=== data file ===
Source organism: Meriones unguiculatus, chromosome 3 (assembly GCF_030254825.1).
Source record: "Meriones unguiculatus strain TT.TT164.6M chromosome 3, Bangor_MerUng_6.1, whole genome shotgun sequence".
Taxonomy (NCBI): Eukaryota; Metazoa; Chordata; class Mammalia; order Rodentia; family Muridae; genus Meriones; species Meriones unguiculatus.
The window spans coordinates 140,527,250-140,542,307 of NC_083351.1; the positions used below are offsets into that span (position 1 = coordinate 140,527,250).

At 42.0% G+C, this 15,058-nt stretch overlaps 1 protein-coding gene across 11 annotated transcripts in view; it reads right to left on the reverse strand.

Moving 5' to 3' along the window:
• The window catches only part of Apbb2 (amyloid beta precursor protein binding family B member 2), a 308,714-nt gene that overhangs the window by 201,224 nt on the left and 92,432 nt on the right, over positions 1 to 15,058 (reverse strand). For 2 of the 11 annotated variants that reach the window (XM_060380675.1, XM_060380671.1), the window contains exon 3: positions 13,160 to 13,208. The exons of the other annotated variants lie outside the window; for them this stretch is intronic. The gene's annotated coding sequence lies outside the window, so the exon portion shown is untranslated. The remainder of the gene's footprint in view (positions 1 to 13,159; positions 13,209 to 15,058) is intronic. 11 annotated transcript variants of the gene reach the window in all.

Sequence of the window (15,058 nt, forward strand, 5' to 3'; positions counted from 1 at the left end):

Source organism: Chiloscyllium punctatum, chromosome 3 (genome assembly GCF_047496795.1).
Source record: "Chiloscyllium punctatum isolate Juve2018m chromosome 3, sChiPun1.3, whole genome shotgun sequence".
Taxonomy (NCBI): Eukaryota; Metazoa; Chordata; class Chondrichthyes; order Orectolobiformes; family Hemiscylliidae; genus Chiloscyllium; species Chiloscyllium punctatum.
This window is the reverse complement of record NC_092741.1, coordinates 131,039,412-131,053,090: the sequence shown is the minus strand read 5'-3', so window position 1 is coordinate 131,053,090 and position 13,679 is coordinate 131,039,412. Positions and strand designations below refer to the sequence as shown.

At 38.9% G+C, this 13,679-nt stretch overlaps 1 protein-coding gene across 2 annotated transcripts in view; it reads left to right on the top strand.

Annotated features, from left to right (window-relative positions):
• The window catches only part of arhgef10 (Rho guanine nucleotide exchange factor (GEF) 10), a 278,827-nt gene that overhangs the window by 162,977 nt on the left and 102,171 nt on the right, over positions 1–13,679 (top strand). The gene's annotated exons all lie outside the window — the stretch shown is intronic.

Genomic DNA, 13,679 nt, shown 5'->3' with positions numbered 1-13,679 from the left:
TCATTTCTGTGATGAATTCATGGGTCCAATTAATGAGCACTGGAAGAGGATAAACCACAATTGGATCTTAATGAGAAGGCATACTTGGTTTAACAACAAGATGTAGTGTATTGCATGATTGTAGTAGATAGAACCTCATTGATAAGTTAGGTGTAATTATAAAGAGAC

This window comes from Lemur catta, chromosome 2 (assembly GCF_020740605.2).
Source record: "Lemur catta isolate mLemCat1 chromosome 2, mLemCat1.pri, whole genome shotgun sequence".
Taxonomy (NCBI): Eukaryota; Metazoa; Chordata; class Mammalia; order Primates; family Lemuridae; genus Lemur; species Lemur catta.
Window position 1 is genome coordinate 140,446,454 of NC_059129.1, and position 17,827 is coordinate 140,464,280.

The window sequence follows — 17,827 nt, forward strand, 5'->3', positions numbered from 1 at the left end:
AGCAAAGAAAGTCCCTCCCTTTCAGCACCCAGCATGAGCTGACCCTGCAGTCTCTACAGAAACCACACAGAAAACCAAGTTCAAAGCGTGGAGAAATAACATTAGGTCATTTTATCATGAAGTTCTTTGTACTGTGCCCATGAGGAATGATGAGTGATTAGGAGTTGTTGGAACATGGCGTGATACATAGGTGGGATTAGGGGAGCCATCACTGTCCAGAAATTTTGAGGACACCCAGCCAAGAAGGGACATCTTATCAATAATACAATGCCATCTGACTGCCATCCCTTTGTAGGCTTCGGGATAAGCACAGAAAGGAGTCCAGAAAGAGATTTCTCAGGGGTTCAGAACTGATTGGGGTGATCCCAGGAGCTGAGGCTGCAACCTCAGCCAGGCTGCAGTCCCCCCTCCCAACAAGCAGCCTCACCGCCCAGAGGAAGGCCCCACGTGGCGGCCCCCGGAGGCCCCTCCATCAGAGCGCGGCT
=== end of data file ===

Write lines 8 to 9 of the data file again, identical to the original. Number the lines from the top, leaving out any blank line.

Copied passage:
Sequence of the window (15,058 nt, forward strand, 5' to 3'; positions counted from 1 at the left end):

Source organism: Chiloscyllium punctatum, chromosome 3 (genome assembly GCF_047496795.1).